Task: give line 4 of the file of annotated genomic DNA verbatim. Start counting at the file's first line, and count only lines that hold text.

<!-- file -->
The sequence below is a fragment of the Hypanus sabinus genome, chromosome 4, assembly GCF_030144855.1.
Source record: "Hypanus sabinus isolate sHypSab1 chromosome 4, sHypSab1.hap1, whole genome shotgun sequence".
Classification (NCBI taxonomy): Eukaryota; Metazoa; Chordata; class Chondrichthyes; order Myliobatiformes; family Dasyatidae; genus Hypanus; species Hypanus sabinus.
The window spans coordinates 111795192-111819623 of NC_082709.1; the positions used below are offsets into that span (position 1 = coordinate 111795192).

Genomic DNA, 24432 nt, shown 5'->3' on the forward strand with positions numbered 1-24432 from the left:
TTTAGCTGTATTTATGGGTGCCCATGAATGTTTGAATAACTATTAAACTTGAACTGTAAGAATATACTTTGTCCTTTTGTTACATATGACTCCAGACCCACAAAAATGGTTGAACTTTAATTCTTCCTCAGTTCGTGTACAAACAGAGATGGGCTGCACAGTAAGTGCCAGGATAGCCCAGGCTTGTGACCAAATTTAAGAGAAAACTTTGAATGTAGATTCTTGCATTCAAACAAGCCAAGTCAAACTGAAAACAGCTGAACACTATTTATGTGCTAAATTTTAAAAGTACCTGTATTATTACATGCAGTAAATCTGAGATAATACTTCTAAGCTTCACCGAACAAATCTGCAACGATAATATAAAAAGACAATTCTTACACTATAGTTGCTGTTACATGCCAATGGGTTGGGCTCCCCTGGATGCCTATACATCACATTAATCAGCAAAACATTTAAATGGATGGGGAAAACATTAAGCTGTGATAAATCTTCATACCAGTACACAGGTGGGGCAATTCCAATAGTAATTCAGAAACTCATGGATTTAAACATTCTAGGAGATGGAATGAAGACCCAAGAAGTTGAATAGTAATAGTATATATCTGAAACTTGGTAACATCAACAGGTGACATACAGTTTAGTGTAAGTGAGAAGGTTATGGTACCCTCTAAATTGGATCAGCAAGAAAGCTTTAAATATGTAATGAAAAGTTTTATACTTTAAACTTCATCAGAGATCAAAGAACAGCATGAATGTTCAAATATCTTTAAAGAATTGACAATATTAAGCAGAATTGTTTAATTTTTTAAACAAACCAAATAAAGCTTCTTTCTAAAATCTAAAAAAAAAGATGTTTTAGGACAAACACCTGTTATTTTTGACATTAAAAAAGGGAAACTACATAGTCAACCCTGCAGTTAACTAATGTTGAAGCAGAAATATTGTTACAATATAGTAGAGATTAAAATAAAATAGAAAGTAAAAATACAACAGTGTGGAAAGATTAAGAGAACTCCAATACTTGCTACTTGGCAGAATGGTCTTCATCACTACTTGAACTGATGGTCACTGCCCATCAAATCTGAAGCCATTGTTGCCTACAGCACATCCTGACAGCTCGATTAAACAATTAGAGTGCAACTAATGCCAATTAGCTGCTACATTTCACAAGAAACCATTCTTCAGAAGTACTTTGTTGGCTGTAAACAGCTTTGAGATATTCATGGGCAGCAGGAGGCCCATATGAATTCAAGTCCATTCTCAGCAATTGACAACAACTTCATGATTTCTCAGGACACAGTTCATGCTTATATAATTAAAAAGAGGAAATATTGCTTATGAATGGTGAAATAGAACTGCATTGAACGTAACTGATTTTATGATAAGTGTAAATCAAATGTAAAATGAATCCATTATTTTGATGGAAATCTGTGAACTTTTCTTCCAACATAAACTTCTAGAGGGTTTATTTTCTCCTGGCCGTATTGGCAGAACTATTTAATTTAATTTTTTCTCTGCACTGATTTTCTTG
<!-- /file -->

The window spans coordinates 111795192-111819623 of NC_082709.1; the positions used below are offsets into that span (position 1 = coordinate 111795192).